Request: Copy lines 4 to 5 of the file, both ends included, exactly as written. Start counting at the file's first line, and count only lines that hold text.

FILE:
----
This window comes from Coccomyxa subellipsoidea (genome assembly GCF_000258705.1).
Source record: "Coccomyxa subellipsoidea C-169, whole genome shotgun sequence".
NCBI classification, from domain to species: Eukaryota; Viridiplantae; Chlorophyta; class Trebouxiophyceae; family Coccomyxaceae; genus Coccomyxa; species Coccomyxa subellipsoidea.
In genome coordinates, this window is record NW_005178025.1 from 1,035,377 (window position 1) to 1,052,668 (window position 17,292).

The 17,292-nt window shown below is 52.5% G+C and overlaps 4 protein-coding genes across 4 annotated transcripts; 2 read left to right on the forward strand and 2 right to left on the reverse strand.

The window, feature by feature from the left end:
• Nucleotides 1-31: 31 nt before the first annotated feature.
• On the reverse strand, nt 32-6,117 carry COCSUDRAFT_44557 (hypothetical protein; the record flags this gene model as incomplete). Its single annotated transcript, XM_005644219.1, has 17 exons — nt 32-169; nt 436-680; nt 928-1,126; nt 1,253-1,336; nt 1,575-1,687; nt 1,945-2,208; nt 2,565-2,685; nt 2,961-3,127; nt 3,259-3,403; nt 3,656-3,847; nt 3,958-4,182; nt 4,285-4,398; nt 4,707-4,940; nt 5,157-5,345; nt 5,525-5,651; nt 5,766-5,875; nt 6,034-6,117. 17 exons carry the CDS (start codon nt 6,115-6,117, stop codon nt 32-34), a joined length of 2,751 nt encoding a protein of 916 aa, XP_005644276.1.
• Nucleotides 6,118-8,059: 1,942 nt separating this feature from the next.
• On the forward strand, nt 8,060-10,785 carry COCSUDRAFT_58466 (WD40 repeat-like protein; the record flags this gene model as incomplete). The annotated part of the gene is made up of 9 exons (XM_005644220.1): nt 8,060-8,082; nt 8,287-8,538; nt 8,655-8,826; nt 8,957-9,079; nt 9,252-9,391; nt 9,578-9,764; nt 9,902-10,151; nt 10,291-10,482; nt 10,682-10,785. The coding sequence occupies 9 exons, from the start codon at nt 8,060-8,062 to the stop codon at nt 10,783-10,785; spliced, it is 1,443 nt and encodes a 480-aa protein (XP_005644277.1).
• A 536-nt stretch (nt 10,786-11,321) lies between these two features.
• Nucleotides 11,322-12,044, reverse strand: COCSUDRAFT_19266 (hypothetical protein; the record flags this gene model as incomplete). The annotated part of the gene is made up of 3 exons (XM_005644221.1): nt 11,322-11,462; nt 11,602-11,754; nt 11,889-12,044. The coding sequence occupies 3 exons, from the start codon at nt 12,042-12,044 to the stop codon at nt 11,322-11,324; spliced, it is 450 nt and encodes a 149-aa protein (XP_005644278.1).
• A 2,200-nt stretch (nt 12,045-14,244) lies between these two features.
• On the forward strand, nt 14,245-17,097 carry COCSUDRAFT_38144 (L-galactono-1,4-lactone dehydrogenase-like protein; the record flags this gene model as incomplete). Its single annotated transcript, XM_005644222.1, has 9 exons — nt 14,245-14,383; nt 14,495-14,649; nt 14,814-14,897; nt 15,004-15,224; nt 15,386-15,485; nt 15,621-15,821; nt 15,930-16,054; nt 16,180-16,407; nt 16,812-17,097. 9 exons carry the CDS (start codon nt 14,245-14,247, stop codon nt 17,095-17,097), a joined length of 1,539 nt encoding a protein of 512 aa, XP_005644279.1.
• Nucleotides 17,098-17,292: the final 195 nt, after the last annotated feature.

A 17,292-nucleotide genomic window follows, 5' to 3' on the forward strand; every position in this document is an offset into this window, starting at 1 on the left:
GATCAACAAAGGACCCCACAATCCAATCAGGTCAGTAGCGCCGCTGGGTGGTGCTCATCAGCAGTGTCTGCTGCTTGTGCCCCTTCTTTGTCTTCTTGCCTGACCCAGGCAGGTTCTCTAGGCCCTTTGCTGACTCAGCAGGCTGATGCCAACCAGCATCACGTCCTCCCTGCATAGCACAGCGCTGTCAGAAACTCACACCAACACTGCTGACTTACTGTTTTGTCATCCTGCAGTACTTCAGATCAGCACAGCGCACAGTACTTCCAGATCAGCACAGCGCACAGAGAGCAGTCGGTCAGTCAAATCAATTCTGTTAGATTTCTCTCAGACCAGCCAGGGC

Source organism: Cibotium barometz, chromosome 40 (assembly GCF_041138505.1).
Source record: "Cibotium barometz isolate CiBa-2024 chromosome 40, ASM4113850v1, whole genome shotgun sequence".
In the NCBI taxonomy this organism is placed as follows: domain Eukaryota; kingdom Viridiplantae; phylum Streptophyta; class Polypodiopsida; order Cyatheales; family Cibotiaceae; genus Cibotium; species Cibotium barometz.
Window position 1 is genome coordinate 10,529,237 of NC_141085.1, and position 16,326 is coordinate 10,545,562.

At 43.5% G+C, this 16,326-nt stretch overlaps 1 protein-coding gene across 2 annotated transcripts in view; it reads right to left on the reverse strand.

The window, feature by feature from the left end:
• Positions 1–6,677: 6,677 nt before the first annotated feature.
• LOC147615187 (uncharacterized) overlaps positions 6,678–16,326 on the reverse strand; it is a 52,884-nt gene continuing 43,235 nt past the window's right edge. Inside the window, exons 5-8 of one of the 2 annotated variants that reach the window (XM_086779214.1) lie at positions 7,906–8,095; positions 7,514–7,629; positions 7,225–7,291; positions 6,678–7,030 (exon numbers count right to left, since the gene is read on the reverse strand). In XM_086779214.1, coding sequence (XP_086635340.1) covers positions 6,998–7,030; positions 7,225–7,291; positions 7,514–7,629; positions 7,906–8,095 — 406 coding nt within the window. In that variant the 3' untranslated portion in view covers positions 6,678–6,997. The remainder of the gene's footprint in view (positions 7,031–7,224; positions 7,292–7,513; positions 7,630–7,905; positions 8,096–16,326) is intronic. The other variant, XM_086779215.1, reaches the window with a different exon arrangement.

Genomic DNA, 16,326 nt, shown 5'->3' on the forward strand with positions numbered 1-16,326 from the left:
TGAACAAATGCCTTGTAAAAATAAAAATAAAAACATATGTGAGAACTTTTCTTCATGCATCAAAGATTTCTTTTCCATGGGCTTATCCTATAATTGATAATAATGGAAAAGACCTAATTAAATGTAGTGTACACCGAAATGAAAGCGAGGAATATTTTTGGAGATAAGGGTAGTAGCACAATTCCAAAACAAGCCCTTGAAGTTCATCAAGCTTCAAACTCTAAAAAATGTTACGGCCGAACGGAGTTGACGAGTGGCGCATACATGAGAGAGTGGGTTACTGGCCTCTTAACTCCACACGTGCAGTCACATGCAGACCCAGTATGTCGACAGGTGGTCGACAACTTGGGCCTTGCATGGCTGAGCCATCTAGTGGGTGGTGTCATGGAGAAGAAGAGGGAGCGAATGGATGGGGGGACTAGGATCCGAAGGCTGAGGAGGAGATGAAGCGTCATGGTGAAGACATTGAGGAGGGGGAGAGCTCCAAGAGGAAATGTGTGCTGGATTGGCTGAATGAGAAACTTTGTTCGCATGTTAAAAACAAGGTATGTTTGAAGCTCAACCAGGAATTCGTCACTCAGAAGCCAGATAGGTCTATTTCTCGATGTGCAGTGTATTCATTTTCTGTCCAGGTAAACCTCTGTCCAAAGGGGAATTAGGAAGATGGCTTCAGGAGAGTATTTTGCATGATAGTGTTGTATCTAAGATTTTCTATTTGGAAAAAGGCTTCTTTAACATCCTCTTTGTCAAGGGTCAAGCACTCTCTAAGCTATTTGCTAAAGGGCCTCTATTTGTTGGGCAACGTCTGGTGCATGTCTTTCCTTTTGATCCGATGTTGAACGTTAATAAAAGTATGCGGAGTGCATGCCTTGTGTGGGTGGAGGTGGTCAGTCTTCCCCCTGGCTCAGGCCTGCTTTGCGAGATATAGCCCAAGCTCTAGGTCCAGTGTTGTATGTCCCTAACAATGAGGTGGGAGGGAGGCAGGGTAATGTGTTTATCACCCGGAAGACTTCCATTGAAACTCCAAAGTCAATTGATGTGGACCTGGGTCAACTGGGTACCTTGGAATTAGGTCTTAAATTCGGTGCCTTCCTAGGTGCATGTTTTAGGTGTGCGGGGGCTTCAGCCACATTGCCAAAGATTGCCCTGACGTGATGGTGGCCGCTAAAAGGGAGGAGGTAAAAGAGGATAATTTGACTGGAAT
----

In genome coordinates, this window is record NW_005178025.1 from 1,035,377 (window position 1) to 1,052,668 (window position 17,292).

The 17,292-nt window shown below is 52.5% G+C and overlaps 4 protein-coding genes across 4 annotated transcripts; 2 read left to right on the forward strand and 2 right to left on the reverse strand.